Two minutes may not seem like enough time to get the point of your book across to anyone, but throughout Book-to-Screen PitchFest you’ll realize that two minutes is actually more than enough.  In fact, two minutes can sometimes be longer than pitching professionals get, making this a great opportunity for self-published authors. The Book-to-Screen PitchFest insures that each author will get two minutes of face time with several Hollywood representatives, something that not all self-published authors are lucky to get. It’s important to have a solid elevator pitch prepared for your book because you never know when you’ll run into someone or what opportunity may lead to your big break!

Have you ever thought your book could be a television show, or even a movie? WestBow Press has once again partnered with Author Solutions to provide our authors with this great opportunity to pitch their books at Book-to-Screen PitchFest New York in October. This time, the event is being held in the heart of Times Square and Broadway, giving authors the chance to meet with  theater representatives in addition to film and television representatives.

Writing Tip & Prompt: Never Give Up

Writing Tip & PromptOn Fridays, we like to share writing tips and trick with our readers. We hope this section will encourage and inspire you to continually improve as a writer.

Writing Tip – Never Give Up

The journey to becoming a published author is not an easy one and it is easy to get discouraged. While writing a book and getting it published is a long and hard journey, it is very rewarding in the end. Some days you might not be able to work on your book at all – that’s okay. Take a step back and write a short story about something completely different. This allows you to take a break while still writing. When having your manuscript reviewed, some may seem harsher than others. Use any critiques you receive to your advantage and keep pushing through. You’ve spent countless hours creating your work and you deserve to reach your goal of becoming a published author.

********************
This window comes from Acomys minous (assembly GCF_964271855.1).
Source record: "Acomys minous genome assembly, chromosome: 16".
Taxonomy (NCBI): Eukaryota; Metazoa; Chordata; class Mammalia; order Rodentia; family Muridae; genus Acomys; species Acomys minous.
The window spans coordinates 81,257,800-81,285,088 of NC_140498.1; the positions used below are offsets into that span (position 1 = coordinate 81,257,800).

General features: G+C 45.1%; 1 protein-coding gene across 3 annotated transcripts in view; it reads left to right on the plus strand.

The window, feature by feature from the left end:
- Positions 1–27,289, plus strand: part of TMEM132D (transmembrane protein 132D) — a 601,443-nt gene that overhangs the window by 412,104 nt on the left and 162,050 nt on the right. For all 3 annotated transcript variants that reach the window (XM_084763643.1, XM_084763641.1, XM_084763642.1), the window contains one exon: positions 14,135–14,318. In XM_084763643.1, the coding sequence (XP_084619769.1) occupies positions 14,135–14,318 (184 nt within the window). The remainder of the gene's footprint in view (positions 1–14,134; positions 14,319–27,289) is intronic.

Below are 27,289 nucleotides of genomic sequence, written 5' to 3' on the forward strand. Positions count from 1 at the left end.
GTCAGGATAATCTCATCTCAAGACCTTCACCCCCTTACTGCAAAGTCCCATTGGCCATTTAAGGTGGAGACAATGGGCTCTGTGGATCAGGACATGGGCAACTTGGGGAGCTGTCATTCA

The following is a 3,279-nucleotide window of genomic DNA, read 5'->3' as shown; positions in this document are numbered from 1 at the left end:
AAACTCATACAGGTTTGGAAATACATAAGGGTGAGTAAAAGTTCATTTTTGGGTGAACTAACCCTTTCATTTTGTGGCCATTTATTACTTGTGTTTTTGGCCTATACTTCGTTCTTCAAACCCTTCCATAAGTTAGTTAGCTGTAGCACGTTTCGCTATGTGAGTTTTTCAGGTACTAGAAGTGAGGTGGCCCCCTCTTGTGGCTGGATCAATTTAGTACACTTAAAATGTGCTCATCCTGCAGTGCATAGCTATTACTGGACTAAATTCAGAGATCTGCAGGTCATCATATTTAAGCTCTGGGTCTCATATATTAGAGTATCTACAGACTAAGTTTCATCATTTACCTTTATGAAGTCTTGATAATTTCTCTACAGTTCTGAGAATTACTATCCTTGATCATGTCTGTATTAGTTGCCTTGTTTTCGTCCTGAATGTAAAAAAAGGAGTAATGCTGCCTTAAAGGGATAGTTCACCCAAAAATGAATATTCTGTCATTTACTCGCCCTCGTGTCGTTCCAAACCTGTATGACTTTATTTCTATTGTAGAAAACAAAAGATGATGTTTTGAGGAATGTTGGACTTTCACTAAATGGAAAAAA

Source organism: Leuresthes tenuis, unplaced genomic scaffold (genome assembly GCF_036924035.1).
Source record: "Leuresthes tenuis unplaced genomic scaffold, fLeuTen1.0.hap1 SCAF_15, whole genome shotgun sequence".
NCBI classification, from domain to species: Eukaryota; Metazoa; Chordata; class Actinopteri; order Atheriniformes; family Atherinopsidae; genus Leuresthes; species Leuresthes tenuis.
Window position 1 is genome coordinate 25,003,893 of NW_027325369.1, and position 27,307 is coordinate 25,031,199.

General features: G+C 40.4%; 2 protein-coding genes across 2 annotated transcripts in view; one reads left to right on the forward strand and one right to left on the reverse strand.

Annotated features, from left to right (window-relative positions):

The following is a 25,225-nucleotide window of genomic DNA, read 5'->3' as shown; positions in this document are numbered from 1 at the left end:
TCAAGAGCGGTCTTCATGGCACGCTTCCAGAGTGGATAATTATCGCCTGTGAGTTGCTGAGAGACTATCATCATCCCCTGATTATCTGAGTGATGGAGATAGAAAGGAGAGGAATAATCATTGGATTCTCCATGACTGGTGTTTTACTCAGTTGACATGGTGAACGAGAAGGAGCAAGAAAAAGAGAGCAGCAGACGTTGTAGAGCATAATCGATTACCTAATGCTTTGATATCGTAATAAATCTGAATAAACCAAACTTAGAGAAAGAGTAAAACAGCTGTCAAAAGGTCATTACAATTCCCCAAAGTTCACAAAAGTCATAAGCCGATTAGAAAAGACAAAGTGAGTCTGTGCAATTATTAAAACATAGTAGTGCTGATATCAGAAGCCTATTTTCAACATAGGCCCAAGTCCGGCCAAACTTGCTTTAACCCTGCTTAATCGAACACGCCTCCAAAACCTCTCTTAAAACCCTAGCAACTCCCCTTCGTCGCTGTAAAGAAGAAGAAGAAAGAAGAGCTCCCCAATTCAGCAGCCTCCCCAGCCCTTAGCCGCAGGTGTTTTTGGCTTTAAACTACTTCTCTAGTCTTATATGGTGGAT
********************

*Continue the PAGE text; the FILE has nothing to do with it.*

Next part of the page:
Writing Prompt – Dream Vacation

Summer is most often associated with relaxation and vacation. Many of us look forward to a vacation in order to get a break from our everyday lives. In addition, writers look forward to vacation because they get the chance to be introduced to a new environment that could be a potential location in their next novel. What is your dream vacation? If you could go anywhere in the world for any amount of time, where would you go? Use this vacation spot as inspiration for a short story. Explain the location in detail. Try to make the reader feel as passionate about this vacation as you.

3 Reasons to Write Every Day

3 Reasons to Write Every Day “We are what we repeatedly do. Excellence, then, is not an act, but a habit.”
— Aristotle

Writers often talk about the importance of creating (and sticking to) a writing schedule. There are writers who insist that writing every day is the best way to success; then there are those who swear that to simply write when inspiration comes will do the trick. Some build their writing schedules around word counts, some by page numbers, others by hours at the keyboard. Some set their deadlines by the week — others by the month.

Of course, different systems work for different people, but there’s a strong argument to be made for writing every day. It doesn’t have to be a lot. In fact, a single sentence commitment will do. Hopefully, once you get that first sentence down, more will follow. Some days that one sentence might turn into four or five pages. Other days that single sentence might be all you can muster. But that’s okay. Instead of striving toward ambitious goals, you’ll be creating a habit.